Dr. Kookana is a Senior Principal Research Scientist at CSIRO and has had more than twenty year’s experience as a research chemist, focusing on the environmental fate of organic contaminants including pesticides and endocrine disrupting chemicals. His studies have included: the fate of micro-pollutants during aquifer storage and recovery of reclaimed water; the role of soil organic matter chemistry on pesticide sorption (i.e. attachment to another substance), mobility and bioavailability, and risk based approaches for minimising off-site impacts of pesticides.

Dr. Dichmont is a Stream Leader in the Northern Fisheries and Ecosystems Research Program at CSIRO. She has a national and international reputation in stock assessment, modeling natural systems, natural resource management, shared fisheries stocks, and management strategy evaluation and has been a principal investigator in numerous collaborative and multi-disciplinary projects over her career.

Through participatory scenario planning with Torres Strait and Papua New Guinean communities and stakeholders, informed by integrated ecosystem and climate modelling, this project aims to explore potential future scenarios for the region, and identify ‘best bet’ strategies to protect livelihoods and achieve sustainable economic development. This will respond in part to the 2010 Senate Foreign Affairs, Defence and Trade Committee Inquiry, which recommended an analysis of the vulnerability of the Torres Strait to climate change and other future pressures.

The broad goal of this project is to identify strategic priorities for protection and restoration of coastal ecosystems that support the health and resilience of the Great Barrier Reef World Heritage Area, in the context of changing land use, expanding infrastructure, and climate change. More specifically, the project will address three limitations of previous research and application in conservation planning. First, conservation planning has focused principally on snapshots of biodiversity and land uses, as if planning regions were static.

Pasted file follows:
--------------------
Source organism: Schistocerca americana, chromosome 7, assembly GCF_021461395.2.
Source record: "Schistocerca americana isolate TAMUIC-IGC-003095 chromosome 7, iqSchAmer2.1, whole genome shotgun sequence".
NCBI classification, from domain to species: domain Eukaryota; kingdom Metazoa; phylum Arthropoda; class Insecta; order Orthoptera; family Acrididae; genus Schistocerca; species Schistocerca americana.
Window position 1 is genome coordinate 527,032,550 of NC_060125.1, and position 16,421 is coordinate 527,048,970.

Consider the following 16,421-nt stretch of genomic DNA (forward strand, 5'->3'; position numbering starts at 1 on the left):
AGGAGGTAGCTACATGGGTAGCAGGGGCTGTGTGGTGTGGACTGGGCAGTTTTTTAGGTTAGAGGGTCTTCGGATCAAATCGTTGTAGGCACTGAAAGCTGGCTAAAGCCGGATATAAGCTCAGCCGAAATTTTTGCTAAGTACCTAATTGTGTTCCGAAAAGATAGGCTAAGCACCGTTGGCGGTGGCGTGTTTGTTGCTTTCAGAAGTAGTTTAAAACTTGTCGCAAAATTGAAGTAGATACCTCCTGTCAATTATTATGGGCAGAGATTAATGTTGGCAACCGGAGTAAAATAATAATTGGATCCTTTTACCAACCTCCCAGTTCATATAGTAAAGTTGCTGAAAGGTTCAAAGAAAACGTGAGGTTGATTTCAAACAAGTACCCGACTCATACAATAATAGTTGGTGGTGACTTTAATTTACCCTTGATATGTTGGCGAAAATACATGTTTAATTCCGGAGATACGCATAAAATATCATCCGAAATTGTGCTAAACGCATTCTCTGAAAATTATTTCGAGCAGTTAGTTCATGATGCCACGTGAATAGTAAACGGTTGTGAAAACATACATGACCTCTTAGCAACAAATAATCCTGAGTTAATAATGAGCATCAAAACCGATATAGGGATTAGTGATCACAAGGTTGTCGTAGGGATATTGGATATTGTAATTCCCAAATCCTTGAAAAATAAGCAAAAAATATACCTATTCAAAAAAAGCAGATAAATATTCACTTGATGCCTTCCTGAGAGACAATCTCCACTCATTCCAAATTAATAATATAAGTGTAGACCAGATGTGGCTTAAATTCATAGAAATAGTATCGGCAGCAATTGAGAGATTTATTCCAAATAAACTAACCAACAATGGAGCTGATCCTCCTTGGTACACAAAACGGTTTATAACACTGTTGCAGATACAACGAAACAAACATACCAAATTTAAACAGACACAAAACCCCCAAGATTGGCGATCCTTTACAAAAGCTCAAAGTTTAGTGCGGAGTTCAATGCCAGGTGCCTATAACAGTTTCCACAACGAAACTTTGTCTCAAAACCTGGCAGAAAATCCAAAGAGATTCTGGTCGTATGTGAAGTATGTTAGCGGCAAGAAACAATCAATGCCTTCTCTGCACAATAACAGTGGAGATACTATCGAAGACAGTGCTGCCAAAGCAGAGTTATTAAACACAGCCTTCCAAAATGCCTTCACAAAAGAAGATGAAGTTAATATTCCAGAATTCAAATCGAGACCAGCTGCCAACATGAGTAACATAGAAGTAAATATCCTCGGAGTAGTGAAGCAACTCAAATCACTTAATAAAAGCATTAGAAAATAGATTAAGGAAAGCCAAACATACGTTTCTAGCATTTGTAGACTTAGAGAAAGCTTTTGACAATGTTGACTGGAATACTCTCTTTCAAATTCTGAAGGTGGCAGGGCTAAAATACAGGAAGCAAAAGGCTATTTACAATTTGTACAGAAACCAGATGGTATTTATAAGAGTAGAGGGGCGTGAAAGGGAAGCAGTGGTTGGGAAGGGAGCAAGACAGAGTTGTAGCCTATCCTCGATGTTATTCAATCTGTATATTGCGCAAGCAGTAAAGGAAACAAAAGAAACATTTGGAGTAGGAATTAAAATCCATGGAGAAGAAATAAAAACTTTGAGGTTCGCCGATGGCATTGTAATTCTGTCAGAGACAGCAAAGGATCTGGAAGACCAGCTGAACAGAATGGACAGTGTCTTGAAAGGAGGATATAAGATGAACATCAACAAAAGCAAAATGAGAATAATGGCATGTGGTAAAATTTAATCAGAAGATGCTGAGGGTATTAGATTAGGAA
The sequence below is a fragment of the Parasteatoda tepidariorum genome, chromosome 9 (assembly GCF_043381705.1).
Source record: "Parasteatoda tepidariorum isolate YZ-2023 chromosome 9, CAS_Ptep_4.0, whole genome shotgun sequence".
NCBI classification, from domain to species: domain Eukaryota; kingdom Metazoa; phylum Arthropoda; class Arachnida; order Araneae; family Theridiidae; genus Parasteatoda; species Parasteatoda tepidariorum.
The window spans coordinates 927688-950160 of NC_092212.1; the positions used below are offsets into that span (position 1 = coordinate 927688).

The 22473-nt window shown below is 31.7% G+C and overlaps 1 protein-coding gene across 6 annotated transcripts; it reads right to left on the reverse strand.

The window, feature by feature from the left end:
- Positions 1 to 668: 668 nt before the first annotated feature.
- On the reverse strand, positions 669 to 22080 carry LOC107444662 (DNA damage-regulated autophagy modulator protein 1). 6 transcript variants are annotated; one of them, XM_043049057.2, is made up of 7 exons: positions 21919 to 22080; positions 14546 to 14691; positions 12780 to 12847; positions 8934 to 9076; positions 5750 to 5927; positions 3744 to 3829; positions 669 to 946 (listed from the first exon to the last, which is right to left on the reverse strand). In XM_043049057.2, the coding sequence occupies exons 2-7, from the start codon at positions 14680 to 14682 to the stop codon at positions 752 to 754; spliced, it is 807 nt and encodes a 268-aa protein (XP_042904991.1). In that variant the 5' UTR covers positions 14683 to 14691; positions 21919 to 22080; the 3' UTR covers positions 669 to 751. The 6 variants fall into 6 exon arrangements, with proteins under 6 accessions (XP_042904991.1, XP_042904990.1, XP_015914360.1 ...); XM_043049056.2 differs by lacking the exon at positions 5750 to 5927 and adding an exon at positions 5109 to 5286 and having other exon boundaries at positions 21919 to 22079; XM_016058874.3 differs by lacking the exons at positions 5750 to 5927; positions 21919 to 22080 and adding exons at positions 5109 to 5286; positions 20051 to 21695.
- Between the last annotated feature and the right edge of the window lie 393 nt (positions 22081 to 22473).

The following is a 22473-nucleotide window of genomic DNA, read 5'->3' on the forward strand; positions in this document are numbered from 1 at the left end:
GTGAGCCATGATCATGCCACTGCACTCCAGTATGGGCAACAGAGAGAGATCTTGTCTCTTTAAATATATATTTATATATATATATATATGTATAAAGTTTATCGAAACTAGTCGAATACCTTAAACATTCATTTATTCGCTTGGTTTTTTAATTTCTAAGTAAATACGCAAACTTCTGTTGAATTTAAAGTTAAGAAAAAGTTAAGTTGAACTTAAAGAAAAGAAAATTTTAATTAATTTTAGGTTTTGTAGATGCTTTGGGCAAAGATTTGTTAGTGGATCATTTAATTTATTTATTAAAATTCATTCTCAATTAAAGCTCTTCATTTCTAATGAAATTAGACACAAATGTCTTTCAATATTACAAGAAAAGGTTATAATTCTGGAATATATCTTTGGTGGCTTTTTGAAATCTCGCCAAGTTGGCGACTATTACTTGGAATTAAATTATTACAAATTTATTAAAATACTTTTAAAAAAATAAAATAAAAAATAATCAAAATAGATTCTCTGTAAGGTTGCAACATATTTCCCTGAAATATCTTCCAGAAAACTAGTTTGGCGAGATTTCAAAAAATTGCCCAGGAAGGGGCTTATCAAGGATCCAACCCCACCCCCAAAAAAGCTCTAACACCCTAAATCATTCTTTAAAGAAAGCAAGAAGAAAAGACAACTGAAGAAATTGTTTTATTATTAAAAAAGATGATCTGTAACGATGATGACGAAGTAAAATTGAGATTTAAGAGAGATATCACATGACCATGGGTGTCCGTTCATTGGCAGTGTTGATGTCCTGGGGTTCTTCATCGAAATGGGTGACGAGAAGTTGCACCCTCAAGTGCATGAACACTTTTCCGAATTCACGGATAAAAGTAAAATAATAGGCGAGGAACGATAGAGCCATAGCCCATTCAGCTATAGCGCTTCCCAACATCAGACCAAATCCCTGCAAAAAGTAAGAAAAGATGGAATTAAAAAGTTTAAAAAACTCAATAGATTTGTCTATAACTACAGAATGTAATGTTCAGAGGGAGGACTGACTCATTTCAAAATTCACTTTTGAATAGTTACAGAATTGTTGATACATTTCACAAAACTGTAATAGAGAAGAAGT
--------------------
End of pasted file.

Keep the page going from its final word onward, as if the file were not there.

The objective of this project is to assess how management of local stressors such as land runoff can help improve the resilience of coral reefs to global stressors (climate change) which are more difficult to manage.

A key policy to minimising the effects of climate change on tropical marine organisms (e.g. coral bleaching and loss of seagrass cover) is to improve water quality, thereby reducing the potential for pollution to exacerbate the effects of thermal stress (Reef Plan, 2009).  While pesticides are thought to contribute to stress on nearshore habitats, little is known of their chronic effects on tropical species or their persistence in tropical waters.

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